As we go well and truly into April, we head well into wedding season. I’ve seen a few weddings come up on my Facebook timeline in recent weeks, and it’s inspired me to write a wedding-themed post. Planning a wedding without a doubt is one of the most stressful things you can do, and when you have OCD, it’s ten times worse. I’m planning to write a post at some point on wedding planning when you suffer with a mental illness, but for now, to kick things off with this potential wedding series of blogs, I’m going to talk about general things I wish I had known when it came to wedding planning. So if you’re a fellow bride to be, or you’re simply brushing up on tips for when your time comes, enjoy.
1. You Can’t Please Everyone
Rule number one. You generally find that there’s two sides when it comes to pleasing your guests, and if you’re anything like me, you’ll jump from one to the other depending on how things are going. Side one is: “It’s OUR day – it’s all about us, we should have what WE want,” while side two is “These people are important to us, we want to make sure they have a lovely day.” I generally found that I’d be side two most of the time, but if one person made any kind of negative comment, I’d instantly switch to side one. Generally, you want a happy medium between the two. On one hand, you’re inviting all of your favourite people, and you want to make sure they’re happy. On the other, you’re paying a hell of a lot of money for a day you’re only going to do once, and it’s all about you and your H2B. Accepting this is easier said than done, but it really is true when they say that you can’t please everyone. There will always be one person that’s not 100% happy with the food you’ve picked or one person who doesn’t like how your venue is further out of town than they’d like. If you changed your plans for every single person that had an issue with something, you’d end up having a wedding that you hated, and no one wants that.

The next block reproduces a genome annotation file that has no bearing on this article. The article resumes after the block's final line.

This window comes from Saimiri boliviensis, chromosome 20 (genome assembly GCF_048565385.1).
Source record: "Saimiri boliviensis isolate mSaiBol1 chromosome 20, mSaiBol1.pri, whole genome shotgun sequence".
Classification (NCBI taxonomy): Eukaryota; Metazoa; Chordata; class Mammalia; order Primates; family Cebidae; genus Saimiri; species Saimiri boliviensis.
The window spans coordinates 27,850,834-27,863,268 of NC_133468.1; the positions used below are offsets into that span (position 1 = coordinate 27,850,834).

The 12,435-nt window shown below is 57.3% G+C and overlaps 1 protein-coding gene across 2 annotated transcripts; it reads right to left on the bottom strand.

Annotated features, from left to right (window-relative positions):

2. Don’t Sweat the Seating Plan
This ties in nicely with my last rule, but it caused me so much stress that I felt it was worth mentioning on it’s own. That fucking seating plan. Excuse my French. So much stress over a seating plan for a 2 hour meal. We genuinely re-wrote our seating plan at least 5 times. It starts with (this person) can’t sit next to (that person) and then before you know it, you’re pouring a large glass of wine and wondering why the hell you’re getting married in the first place. Obviously, if there is genuine family beef, then maybe it would be worthwhile to keep certain people a part, but if we’re just talking “I don’t want to sit next to her because she gets on my tits,” don’t worry yourself. At the end of the day, they’re grown-ass adults and they should be able to sit for 2 hours on a table with several other people without any drama. If you’re really worried, make sure there’s one or two people on the table with them that they get along with. It’s also worth remembering that by the time they find out who they’re sitting next to, it’ll be too late to say anything. It’s unlikely that anyone will complain to the bride or groom about the seating arrangements on the actual day of the wedding!
3. It Pays To Be Strict